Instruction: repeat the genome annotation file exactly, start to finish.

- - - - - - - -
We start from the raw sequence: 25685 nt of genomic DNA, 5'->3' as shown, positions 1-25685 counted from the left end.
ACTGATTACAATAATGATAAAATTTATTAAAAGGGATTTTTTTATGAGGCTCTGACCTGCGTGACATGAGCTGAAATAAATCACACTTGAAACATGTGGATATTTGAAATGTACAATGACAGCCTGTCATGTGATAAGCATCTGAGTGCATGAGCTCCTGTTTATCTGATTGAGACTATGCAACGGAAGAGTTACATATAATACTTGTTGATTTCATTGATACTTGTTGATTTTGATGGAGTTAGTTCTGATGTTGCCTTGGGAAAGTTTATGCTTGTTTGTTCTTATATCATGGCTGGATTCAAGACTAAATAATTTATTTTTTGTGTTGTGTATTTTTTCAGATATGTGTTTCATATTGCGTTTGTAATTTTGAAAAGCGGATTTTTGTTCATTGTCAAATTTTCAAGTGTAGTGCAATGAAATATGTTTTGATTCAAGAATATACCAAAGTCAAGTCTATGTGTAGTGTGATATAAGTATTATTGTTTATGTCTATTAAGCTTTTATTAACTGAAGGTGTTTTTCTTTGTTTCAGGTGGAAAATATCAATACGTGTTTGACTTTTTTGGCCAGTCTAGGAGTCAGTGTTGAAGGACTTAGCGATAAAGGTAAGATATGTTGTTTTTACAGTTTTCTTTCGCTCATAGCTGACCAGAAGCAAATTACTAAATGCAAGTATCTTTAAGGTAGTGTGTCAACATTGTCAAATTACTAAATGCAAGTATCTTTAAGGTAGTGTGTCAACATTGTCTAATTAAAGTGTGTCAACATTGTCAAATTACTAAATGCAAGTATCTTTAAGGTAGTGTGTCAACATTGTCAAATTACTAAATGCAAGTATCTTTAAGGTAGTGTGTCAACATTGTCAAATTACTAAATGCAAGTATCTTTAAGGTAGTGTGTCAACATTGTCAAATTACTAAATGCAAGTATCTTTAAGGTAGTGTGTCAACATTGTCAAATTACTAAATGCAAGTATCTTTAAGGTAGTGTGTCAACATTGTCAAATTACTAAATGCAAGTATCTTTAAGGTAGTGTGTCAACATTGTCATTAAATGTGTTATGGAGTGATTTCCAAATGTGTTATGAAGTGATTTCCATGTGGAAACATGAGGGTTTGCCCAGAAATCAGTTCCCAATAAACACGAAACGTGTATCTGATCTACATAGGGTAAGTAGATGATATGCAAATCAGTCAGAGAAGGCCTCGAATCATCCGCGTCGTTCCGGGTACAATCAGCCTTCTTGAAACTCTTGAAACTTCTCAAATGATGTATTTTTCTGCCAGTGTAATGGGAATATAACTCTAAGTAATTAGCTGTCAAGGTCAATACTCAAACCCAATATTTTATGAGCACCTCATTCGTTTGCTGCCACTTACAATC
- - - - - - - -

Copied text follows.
We start from the raw sequence: 25685 nt of genomic DNA, 5'->3' as shown, positions 1-25685 counted from the left end.
ACTGATTACAATAATGATAAAATTTATTAAAAGGGATTTTTTTATGAGGCTCTGACCTGCGTGACATGAGCTGAAATAAATCACACTTGAAACATGTGGATATTTGAAATGTACAATGACAGCCTGTCATGTGATAAGCATCTGAGTGCATGAGCTCCTGTTTATCTGATTGAGACTATGCAACGGAAGAGTTACATATAATACTTGTTGATTTCATTGATACTTGTTGATTTTGATGGAGTTAGTTCTGATGTTGCCTTGGGAAAGTTTATGCTTGTTTGTTCTTATATCATGGCTGGATTCAAGACTAAATAATTTATTTTTTGTGTTGTGTATTTTTTCAGATATGTGTTTCATATTGCGTTTGTAATTTTGAAAAGCGGATTTTTGTTCATTGTCAAATTTTCAAGTGTAGTGCAATGAAATATGTTTTGATTCAAGAATATACCAAAGTCAAGTCTATGTGTAGTGTGATATAAGTATTATTGTTTATGTCTATTAAGCTTTTATTAACTGAAGGTGTTTTTCTTTGTTTCAGGTGGAAAATATCAATACGTGTTTGACTTTTTTGGCCAGTCTAGGAGTCAGTGTTGAAGGACTTAGCGATAAAGGTAAGATATGTTGTTTTTACAGTTTTCTTTCGCTCATAGCTGACCAGAAGCAAATTACTAAATGCAAGTATCTTTAAGGTAGTGTGTCAACATTGTCAAATTACTAAATGCAAGTATCTTTAAGGTAGTGTGTCAACATTGTCTAATTAAAGTGTGTCAACATTGTCAAATTACTAAATGCAAGTATCTTTAAGGTAGTGTGTCAACATTGTCAAATTACTAAATGCAAGTATCTTTAAGGTAGTGTGTCAACATTGTCAAATTACTAAATGCAAGTATCTTTAAGGTAGTGTGTCAACATTGTCAAATTACTAAATGCAAGTATCTTTAAGGTAGTGTGTCAACATTGTCAAATTACTAAATGCAAGTATCTTTAAGGTAGTGTGTCAACATTGTCAAATTACTAAATGCAAGTATCTTTAAGGTAGTGTGTCAACATTGTCATTAAATGTGTTATGGAGTGATTTCCAAATGTGTTATGAAGTGATTTCCATGTGGAAACATGAGGGTTTGCCCAGAAATCAGTTCCCAATAAACACGAAACGTGTATCTGATCTACATAGGGTAAGTAGATGATATGCAAATCAGTCAGAGAAGGCCTCGAATCATCCGCGTCGTTCCGGGTACAATCAGCCTTCTTGAAACTCTTGAAACTTCTCAAATGATGTATTTTTCTGCCAGTGTAATGGGAATATAACTCTAAGTAATTAGCTGTCAAGGTCAATACTCAAACCCAATATTTTATGAGCACCTCATTCGTTTGCTGCCACTTACAATC